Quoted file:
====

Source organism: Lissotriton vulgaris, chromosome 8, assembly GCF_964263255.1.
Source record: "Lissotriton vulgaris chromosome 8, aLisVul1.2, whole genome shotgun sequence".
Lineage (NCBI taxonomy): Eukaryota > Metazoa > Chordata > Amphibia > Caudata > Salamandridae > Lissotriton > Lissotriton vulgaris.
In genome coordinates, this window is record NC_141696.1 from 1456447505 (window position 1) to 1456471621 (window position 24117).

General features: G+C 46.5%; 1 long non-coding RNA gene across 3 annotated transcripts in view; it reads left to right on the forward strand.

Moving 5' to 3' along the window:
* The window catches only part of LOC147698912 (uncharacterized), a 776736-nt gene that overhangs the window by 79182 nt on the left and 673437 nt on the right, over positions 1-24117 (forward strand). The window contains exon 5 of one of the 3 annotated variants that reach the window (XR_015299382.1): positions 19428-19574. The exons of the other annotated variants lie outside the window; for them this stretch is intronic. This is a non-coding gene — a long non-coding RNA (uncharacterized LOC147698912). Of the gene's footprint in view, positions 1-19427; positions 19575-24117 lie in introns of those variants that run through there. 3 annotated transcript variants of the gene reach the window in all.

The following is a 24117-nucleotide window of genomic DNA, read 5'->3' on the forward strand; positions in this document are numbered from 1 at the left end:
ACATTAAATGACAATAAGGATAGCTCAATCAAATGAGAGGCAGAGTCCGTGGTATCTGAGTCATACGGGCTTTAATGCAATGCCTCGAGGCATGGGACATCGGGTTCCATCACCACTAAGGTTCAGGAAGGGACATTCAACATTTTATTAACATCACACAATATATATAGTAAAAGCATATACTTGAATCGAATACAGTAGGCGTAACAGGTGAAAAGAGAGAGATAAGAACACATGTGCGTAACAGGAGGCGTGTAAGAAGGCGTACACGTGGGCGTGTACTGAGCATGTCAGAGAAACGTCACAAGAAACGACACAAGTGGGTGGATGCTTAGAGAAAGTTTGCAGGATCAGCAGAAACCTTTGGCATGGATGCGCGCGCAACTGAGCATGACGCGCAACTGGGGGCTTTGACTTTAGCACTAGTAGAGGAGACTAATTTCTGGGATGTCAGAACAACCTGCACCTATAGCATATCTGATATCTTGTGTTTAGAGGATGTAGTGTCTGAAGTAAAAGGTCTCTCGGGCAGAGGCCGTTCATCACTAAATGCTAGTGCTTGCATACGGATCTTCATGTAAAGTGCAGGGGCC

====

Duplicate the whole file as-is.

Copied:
Source organism: Lissotriton vulgaris, chromosome 8, assembly GCF_964263255.1.
Source record: "Lissotriton vulgaris chromosome 8, aLisVul1.2, whole genome shotgun sequence".
Lineage (NCBI taxonomy): Eukaryota > Metazoa > Chordata > Amphibia > Caudata > Salamandridae > Lissotriton > Lissotriton vulgaris.
In genome coordinates, this window is record NC_141696.1 from 1456447505 (window position 1) to 1456471621 (window position 24117).

General features: G+C 46.5%; 1 long non-coding RNA gene across 3 annotated transcripts in view; it reads left to right on the forward strand.

Moving 5' to 3' along the window:
* The window catches only part of LOC147698912 (uncharacterized), a 776736-nt gene that overhangs the window by 79182 nt on the left and 673437 nt on the right, over positions 1-24117 (forward strand). The window contains exon 5 of one of the 3 annotated variants that reach the window (XR_015299382.1): positions 19428-19574. The exons of the other annotated variants lie outside the window; for them this stretch is intronic. This is a non-coding gene — a long non-coding RNA (uncharacterized LOC147698912). Of the gene's footprint in view, positions 1-19427; positions 19575-24117 lie in introns of those variants that run through there. 3 annotated transcript variants of the gene reach the window in all.

The following is a 24117-nucleotide window of genomic DNA, read 5'->3' on the forward strand; positions in this document are numbered from 1 at the left end:
ACATTAAATGACAATAAGGATAGCTCAATCAAATGAGAGGCAGAGTCCGTGGTATCTGAGTCATACGGGCTTTAATGCAATGCCTCGAGGCATGGGACATCGGGTTCCATCACCACTAAGGTTCAGGAAGGGACATTCAACATTTTATTAACATCACACAATATATATAGTAAAAGCATATACTTGAATCGAATACAGTAGGCGTAACAGGTGAAAAGAGAGAGATAAGAACACATGTGCGTAACAGGAGGCGTGTAAGAAGGCGTACACGTGGGCGTGTACTGAGCATGTCAGAGAAACGTCACAAGAAACGACACAAGTGGGTGGATGCTTAGAGAAAGTTTGCAGGATCAGCAGAAACCTTTGGCATGGATGCGCGCGCAACTGAGCATGACGCGCAACTGGGGGCTTTGACTTTAGCACTAGTAGAGGAGACTAATTTCTGGGATGTCAGAACAACCTGCACCTATAGCATATCTGATATCTTGTGTTTAGAGGATGTAGTGTCTGAAGTAAAAGGTCTCTCGGGCAGAGGCCGTTCATCACTAAATGCTAGTGCTTGCATACGGATCTTCATGTAAAGTGCAGGGGCC